And Franklin, you made that last one up, didn't you? Didn't you? Please tell me you did.

Jersey Shore Deb said...

Carol, this is very helpful and timely for me. I am knitting a shell out of ribbon, and have ripped about 3 times because I was unsure what the exact measurements should be. I have now figured out that I can be secure knowing the garment should come out about 2-3" more than my chest circumference for an appropriate fit.

Anonymous said...

Excellent article Carol, as others have said; I regularly measure commercial sweaters that fit my victims (excuse me, donees) so that I know that the sweater I am knitting will fit the person I'm giving it to. There's nothing worse than giving someone something you worked hard on, them trying it on and having it either WAY too small, or incredibly huge. Love the online store, but where's the purple roving you had in the picture before???

Sherry W said...

You know, I followed this exact advice a few months ago and I still ended up with a sweater that was a lot less fitted then I wanted. Instead of a blouse it was a sweatshirt.

I checked the gauge before, during and after blocking (it was a weird gauge so I was being compulsive). It measured half an inch *smaller* at the bust then a (similar weight) sweater. For some reason, it's huge. I don't know why. I'm going to seam it to take it in.

So in the meantime I finishedn other garments and used this advice- check the top of shoulder measurement as well. It works better for me then just the bust size so far- especially when trying to decide between two sizes.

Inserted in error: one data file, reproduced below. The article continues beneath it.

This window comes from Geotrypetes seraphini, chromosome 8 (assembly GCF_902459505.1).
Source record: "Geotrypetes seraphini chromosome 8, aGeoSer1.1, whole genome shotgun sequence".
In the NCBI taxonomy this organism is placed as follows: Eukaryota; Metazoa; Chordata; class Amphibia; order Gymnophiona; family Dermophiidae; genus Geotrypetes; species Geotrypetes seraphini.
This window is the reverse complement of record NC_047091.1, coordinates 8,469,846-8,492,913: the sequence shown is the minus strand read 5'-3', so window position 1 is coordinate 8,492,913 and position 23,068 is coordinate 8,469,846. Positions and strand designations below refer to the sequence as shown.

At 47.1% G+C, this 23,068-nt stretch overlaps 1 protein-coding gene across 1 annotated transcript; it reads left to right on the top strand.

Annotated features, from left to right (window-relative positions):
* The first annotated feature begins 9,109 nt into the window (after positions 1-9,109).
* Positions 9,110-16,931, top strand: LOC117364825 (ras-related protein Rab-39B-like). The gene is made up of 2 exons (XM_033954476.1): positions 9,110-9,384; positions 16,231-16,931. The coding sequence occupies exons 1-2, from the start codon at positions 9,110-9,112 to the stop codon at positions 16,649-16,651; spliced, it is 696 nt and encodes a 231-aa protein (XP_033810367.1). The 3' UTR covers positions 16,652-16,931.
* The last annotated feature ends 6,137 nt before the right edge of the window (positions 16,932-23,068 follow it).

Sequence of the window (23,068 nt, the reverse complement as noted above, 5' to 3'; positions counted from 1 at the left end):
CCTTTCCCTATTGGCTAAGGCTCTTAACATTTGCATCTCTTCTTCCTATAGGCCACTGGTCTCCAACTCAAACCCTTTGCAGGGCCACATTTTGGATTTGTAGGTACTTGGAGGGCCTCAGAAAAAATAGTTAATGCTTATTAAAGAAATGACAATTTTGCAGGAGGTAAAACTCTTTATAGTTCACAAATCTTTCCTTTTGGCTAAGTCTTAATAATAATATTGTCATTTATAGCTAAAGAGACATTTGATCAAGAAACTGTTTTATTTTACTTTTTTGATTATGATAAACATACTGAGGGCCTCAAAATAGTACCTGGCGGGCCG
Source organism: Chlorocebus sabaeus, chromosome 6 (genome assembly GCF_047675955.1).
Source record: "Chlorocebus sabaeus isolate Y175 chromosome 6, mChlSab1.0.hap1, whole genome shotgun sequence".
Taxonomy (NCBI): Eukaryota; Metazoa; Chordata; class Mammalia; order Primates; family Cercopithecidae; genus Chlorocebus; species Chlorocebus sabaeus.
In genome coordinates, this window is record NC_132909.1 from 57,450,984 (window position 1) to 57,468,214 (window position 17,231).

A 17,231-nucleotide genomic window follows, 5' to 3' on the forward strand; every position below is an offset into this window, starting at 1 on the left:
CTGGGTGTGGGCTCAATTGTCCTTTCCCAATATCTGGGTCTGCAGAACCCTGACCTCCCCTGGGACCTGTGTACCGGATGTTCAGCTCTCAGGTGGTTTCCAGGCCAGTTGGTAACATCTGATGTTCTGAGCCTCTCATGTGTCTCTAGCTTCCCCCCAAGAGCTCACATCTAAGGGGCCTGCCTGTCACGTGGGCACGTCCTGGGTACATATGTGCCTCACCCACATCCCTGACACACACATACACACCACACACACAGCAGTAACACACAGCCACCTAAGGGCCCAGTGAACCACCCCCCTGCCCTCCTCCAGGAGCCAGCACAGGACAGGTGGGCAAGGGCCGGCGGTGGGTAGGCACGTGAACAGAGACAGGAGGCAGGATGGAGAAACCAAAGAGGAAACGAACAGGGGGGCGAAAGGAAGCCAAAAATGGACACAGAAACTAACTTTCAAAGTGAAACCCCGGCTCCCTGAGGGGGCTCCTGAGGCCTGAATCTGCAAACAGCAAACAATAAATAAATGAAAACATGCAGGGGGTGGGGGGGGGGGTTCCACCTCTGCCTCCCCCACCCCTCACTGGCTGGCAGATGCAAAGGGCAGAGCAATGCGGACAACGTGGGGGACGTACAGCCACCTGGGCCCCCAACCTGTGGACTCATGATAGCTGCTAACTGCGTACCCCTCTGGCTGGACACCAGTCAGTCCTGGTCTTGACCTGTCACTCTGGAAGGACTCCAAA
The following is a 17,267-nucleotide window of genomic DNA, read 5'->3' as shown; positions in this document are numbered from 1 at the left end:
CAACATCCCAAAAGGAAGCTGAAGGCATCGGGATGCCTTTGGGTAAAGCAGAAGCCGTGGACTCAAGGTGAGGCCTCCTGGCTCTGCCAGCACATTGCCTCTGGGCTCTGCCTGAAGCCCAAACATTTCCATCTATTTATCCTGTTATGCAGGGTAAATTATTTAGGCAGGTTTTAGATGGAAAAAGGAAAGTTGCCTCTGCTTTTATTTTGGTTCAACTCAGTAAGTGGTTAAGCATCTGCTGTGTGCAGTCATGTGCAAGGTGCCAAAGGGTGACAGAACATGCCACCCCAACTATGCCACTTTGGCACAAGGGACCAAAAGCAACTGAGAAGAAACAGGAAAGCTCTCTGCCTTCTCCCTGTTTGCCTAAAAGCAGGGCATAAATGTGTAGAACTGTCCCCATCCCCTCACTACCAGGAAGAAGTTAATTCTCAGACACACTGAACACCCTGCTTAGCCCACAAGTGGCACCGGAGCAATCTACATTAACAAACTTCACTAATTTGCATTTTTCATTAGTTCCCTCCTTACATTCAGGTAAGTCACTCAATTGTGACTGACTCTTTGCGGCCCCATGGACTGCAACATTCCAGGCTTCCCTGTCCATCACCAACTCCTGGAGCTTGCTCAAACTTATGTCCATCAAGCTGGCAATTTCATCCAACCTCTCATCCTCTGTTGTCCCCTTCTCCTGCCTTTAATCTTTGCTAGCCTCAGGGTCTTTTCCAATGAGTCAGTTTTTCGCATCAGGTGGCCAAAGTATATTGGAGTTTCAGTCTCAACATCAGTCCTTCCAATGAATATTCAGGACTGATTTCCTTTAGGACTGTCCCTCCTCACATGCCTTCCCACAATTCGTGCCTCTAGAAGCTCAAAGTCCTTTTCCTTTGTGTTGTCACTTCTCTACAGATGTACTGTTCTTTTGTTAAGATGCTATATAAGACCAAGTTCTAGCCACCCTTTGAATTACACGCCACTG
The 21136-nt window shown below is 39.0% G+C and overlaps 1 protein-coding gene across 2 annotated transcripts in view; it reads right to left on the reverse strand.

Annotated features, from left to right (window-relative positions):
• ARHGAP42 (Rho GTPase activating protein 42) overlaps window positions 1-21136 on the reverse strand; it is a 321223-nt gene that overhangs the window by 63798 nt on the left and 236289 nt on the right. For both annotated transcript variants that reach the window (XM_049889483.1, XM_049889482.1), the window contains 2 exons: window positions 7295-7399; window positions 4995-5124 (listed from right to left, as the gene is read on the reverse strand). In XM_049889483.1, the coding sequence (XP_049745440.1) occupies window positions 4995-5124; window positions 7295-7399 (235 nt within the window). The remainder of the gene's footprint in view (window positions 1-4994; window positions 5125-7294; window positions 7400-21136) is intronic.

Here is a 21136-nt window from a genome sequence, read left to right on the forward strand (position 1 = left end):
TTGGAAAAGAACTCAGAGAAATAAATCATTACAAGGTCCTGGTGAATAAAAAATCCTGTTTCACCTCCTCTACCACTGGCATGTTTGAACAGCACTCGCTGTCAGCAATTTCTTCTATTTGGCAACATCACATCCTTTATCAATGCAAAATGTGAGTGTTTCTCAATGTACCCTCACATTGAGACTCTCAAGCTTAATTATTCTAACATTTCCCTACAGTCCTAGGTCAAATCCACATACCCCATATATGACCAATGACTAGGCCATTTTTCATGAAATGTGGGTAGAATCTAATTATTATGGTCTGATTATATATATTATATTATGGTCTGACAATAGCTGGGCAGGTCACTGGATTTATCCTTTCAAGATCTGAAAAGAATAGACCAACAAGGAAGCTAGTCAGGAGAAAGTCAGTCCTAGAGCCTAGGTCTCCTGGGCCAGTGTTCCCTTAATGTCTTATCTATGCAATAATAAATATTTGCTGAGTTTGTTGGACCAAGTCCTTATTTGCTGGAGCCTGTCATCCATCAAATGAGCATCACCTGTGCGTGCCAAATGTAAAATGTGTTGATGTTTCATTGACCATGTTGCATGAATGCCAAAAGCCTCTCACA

Marg B said...

Deborah C - you weren't fast enough! Click on the '2 items sold' hyperlink...

Carol - where were you when I knitted the "Big enough to camp under" jumper?

Brilliant post!

Carol said...

I'm working on some more purples --I have some BF Leicester that's drying, although I'm a little worried maybe it felted a tiny bit. But if more plum is what you want, then plum you shall have. Thanks! And especially thanks to Leila and Mindy, my first customers on Etsy. You guys are swell.

Mighty Momogus said...

Great explanation of ease - the other problem I have explaining to customers is that the sizes referred to in patterns are somewhat arbitrary. "But I'm always a Medium!" a customer will cry when the 38" sweater she wants to knit is called a Large in a particular pattern. A Medium from one pattern company can be 34", and 40" from another pattern company. I try to emphasize the Finished Measurement size, but a lot of customers get hung up on the Size label. And who can blame them, when there's no consistency out there?

doloreshaze said...

As a never-pregnant, not-20, very fitted sweater wearer, I have to say that I'm still careful about negative ease in handknits, simply because I so seldom use the yarn weights (sport/fingering) that make really fitted handknit sweaters work. I'm with Jove that a fitted sweater better have a set-in sleeve, but I'm also of the school that a fitted sweater made in anything above sport or VERY light worsted with make the wearer look like John Goodman. No disrespect to The Goodster, of course.

Anonymous said...